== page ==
My wife has mentioned many times throughout the last year of my recovery that she likes that I have friends. Yeah, me too. Only she meant real friends. Not acquaintances. Not people I say hello to, how is it going, what’s up (sup for you millennials), or how’s work? No, she means David and Jonathan type of friends. Funny how God keeps improving my constant contact with Him. See, I was in Bible study not long ago and the lesson was on, yep you guessed it, friendship. What real friendship means. Not what I thought it was or meant.

So as many of you know, Bible studies are required to have five main points. Or that is how it seems to me. Sermons have three main points, Bible studies have five main points. I think that is a law. Somewhere in Malachi or Amos I think. Anyway, this Bible study had five main points. Stay with me, they were good ones.

The entire focus of this Bible study was about the friendship between David and Jonathan. Yep, that David. The adulterer, murderer, man after God’s own heart. And Jonathan, basically the rightful heir to the throne who was being usurped by David and who loved him more than he loved the idea of being a king. 1 Samuel 23 outlines their friendship, again focusing on five main points of how Jonathan and David demonstrated friendship. Basically, you demonstrate your friendship through:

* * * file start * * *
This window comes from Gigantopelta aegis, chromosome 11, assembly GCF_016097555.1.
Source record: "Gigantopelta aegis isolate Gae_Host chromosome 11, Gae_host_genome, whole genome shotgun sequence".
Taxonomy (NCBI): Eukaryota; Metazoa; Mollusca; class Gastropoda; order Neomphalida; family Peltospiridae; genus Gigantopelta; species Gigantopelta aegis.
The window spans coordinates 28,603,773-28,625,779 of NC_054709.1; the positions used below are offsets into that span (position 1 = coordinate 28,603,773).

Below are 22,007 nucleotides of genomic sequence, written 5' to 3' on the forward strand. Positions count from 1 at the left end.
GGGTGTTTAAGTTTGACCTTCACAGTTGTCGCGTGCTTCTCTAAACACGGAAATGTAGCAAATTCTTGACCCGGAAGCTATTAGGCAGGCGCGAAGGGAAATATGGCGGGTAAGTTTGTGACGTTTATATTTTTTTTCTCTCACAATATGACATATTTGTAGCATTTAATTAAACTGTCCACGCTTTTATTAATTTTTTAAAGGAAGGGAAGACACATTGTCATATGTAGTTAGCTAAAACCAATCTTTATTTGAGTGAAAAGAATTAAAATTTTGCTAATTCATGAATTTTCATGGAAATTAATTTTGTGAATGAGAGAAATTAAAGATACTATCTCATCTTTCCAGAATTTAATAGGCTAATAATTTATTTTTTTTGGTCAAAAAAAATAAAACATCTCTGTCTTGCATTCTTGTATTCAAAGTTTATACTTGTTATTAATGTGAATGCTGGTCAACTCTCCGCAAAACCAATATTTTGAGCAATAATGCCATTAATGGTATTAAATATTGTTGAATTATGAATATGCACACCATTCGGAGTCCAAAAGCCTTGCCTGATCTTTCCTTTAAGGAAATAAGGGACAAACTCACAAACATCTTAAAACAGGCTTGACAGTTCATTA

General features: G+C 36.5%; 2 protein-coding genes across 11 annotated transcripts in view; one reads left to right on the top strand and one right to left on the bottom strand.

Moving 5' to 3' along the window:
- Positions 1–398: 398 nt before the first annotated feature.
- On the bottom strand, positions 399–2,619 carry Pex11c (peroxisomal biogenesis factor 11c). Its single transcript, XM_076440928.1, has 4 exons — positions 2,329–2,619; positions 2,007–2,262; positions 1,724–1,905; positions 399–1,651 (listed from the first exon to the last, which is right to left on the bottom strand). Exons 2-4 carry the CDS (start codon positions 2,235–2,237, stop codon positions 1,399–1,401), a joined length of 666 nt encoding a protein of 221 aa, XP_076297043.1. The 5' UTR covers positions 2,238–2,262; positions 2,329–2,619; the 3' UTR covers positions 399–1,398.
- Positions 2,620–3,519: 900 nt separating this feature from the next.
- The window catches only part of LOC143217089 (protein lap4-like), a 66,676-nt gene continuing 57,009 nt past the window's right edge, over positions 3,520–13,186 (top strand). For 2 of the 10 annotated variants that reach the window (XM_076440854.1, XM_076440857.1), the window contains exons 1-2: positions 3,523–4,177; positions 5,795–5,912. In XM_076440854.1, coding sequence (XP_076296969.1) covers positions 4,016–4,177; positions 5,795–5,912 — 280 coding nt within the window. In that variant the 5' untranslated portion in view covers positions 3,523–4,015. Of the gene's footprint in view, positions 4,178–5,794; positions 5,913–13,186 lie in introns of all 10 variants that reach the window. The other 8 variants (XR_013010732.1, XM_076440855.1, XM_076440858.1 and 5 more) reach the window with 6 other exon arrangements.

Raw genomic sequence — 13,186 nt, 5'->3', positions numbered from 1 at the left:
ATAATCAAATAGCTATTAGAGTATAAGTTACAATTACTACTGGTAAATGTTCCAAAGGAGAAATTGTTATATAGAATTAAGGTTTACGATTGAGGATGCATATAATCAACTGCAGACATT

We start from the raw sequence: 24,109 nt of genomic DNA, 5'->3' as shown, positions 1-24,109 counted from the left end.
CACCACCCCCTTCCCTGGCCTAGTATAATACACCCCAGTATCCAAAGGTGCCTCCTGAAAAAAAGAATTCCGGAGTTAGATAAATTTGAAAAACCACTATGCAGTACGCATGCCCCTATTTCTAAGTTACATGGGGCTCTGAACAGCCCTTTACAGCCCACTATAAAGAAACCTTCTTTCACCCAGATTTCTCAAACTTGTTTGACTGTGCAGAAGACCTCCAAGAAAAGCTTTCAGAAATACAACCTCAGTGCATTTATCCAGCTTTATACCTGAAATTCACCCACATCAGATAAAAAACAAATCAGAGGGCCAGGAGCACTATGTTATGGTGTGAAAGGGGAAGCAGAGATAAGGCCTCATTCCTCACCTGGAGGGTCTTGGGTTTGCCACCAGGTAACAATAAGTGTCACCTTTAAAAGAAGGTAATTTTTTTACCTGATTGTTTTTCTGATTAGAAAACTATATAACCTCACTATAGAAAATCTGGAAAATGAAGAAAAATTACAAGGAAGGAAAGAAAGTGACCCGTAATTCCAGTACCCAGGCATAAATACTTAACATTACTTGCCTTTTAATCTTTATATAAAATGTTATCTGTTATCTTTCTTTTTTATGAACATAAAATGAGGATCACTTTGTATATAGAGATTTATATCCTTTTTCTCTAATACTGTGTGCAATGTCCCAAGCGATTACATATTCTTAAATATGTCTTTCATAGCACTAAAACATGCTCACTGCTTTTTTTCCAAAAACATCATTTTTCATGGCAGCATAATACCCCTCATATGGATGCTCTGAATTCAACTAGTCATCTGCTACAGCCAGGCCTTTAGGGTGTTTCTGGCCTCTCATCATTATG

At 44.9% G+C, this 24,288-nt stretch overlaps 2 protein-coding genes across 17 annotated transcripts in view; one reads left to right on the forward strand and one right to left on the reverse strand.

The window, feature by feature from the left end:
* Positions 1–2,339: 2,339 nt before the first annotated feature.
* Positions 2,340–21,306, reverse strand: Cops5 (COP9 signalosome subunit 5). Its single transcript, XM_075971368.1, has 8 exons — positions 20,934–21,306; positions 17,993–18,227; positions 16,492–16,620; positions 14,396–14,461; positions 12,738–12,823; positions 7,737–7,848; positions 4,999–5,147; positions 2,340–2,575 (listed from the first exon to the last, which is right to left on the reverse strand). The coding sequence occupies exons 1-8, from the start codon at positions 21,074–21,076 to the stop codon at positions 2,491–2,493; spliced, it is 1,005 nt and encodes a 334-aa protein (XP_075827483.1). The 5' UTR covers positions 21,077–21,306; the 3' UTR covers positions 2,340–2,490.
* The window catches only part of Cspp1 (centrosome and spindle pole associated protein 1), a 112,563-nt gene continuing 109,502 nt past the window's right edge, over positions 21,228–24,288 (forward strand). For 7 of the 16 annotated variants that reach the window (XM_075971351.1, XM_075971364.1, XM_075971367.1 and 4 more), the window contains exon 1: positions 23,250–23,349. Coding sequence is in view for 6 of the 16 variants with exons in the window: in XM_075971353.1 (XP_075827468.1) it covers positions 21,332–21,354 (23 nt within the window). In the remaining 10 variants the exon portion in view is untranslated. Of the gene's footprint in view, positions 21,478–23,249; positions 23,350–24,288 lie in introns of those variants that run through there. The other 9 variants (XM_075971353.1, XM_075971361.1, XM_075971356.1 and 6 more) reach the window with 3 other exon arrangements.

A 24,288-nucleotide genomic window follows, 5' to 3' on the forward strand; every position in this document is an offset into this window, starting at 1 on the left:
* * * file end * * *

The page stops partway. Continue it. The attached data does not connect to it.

• Presence – a Biblical friend shows up, even when it isn’t convenient
  • Prayers – you pray for your friends; not that lip service stuff, real prayer where you lift up your friend and their needs to your Father
  • Protection – you step up for your friends, even if it involves sacrifice or risk to you; especially when they can’t protect themselves
  • Personal loyalty – friends mess up, sometimes badly; Biblical friends have “fierce allegiance” especially when they stumble
  • Promise – friends seal friendship with loyalty, with a promise to be a friend; that means always

After I entered recovery, let me be clear – after I was found out to have lied to everyone around me, I had to tell a friend that I had kept a whole part of myself from him. This was someone I had spent almost every Saturday morning with on long runs for the past 6 years. I had to tell him that I hadn’t been completely open with him, that I had kept things from him, that I had purposefully lied to him to make myself look better and to protect myself and my sin from being found out. So really all those five points above, I had kept none of them.

I didn’t know how he would react. I feared he would not want to be my friend. Ok, I knew that he wouldn’t just walk away. I knew he was too much of a Biblical friend to do that. I expected that he would agree to be my accountability partner and he would help me to stay accountable and transparent and honest. I expected him to be my friend. I didn’t expect that he would let me be his friend as well. See, he didn’t cut himself off from me. He didn’t keep things from me or not trust me with his struggles or issues or stumbles. He let me practice and learn to be a Biblical friend to him. That gift has been huge.

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